Events

Msgr. Tomáš Halík, "How to Interpret the Signs of the Times?"

​The Notre Dame Institute for Advanced Study invites you to attend "How to Interpret the Signs of the Times?," a symposium with Msgr. Dr. Tomáš Halík, Professor of Philosophy at the Institute of Philosophy and Religious Studies, Charles University (Czech Republic) and 2014 Templeton Prize Laureate.
 
Discerning the “signs of the time,” God’s speech in the events of history and interpretation of the events of contemporary history as God’s message, was the task of Hebrew prophets and the disciples of Jesus. According to Vatican II, it is a permanent duty of the Church throughout history: “[T]he Church has always had the duty of scrutinizing the signs of the times and interpreting them by the light of the Gospel” (Gaudium et Spes, No. 4).
 
“How to Interpret the Signs of the Times?” is the second of three symposia focused on Msgr. Halík’s project, “The Theological Hermeneutic of Contemporary History.” These symposia bring together scholars from numerous disciplines, including history, philosophy, sociology, and theology, to discern the signs of the times by addressing the questions of where to find them, how to interpret them, and how best to respond to them. In this symposium, Msgr. Halik will address key foci in concert with University of Notre Dame and external faculty colleagues:
 
8:30 am — Introduction
9:00 am — Vatican II and Historical Context: Between Modernity and Postmodernity
10:30 am — Reflecting on the Most Significant Cultural Shifts Since Vatican II
1:15 pm — Christianity in a Secular or Postsecular Age?
2:45 pm — A Church for the Future: In Dialogue with Sociology and Theology?
4:00 pm — Concluding Remarks
 
Symposium presenters include, among others, Professors Ruth Abbey, John Cavadini, Rob Gimello, Slavica Jakelić, and Todd Walatka.
 
This symposium is open to all students, staff, faculty and members of the general public.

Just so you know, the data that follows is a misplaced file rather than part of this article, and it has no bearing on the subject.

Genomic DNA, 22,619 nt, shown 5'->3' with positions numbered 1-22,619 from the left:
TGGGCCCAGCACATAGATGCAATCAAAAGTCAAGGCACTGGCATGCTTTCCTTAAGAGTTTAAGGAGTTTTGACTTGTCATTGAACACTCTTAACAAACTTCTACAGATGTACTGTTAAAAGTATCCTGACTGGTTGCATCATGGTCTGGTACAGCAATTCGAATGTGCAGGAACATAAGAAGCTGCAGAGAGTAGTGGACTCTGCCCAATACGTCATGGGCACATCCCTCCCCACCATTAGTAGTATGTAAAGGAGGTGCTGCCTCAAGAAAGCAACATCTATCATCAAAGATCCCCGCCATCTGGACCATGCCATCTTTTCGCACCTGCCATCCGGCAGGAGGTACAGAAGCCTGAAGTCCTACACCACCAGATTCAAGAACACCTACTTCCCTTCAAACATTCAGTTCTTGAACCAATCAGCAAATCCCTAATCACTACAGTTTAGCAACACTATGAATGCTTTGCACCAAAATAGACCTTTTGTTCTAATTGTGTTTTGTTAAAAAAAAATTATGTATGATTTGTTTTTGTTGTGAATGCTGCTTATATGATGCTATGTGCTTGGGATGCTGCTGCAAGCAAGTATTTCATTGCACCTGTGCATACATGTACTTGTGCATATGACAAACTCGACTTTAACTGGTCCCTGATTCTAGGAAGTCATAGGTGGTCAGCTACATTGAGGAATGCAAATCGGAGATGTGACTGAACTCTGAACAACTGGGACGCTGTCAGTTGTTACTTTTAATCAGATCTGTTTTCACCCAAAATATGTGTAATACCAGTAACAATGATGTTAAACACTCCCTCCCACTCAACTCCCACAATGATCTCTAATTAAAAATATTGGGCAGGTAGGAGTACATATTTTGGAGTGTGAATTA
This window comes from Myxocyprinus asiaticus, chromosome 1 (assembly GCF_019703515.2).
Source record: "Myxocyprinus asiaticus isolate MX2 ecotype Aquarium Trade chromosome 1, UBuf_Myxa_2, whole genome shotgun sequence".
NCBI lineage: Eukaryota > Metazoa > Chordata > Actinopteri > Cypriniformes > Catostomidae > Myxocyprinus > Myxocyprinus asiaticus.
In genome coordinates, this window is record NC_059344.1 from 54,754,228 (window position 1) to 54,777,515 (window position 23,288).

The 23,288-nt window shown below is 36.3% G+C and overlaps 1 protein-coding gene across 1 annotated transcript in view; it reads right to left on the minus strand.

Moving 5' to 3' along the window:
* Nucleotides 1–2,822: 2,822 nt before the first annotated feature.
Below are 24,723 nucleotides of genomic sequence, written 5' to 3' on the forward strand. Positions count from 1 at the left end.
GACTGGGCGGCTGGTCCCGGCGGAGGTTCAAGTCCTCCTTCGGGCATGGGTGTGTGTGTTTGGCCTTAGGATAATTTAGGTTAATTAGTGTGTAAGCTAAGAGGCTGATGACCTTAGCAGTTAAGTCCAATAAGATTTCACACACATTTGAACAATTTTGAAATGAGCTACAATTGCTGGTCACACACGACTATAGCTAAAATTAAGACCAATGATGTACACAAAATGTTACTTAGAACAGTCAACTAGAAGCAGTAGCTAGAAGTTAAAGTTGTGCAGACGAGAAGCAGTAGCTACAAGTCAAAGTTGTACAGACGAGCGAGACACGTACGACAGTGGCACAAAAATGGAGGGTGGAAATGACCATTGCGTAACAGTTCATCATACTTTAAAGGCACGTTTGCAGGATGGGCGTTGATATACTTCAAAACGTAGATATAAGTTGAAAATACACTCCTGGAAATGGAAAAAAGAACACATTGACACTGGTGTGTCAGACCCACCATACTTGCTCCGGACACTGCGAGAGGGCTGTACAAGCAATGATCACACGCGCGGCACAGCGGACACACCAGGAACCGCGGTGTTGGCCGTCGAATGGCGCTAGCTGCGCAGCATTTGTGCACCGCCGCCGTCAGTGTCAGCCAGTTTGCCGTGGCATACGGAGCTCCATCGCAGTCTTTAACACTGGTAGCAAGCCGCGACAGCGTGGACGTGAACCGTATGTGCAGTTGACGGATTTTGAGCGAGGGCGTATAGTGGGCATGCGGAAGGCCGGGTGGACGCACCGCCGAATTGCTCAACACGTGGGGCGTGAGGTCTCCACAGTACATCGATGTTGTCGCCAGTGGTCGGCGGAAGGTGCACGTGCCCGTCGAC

Brief Biography of Msgr. Professor Tomáš Halík

Tomas Halik

Msgr. Professor Tomáš Halík is Professor of Philosophy at the Institute of Philosophy and Religious Studies at Charles University in Prague. He specializes in philosophy of religion and sociology of religion, interreligious dialogue and dialogue between believers and nonbelievers.

Professor Halík is the author of numerous works in which his focus is the spiritual diagnosis of our times and the dialogue between faith and atheism, including Patience with God (2010), Night of the Confessor (2012) and I Want You to Be (2016). His books have been published in up to 18 languages and have received international recognition and awards. Patience with God (2010) received the prize for the best European Theological Book for 2009-2010 by the decision of European Society for Catholic Theology, and in the United States of America it was named book of the month in July 2010.

He has been a visiting professor at universities including Oxford and Cambridge, and he has lectured at a number of universities and international scholarly conferences in Europe, the United States of America, Asia, Australia, Canada, Latin America, and Southern Africa. He read annual lectures at Harvard University, at Cambridge University, at Calvin College, at Catholic University Leuven, etc. In 1998, Professor Halík was appointed a member of the European Academy of Sciences and Arts. He also currently serves as president of the Christian Academy (since 1990) and vice-president of Council for Research in Values and Philosophy in Washington (2015). In 1992, Pope John Paul II appointed him advisor to the Pontifical Council for Dialogue with Non-Believers and in 2009, Pope Benedict XVI granted him the title of Monsignor – Honorary Prelate of His Holiness.

Professor Halík has received several international prizes, including the Cardinal Koenig Prize (2003) and the Romano Guardini Prize (2010), the honorary title Man of Reconciliation 2010 for his contribution to dialogue between Christian and Jews, the Medal for intercultural and religious dialogue from the Islamic Fund, and the Knight’s Cross of the Order of Merit of the Republic of Poland (2012). In 2014 he was awarded the Templeton Prize. He received an honorary doctorate in Divinity from Erfurt University (2014) and from Oxford University (2016). In the fall of 2015, he served as a Templeton Fellow in residence at the Notre Dame Institute for Advanced Study (NDIAS).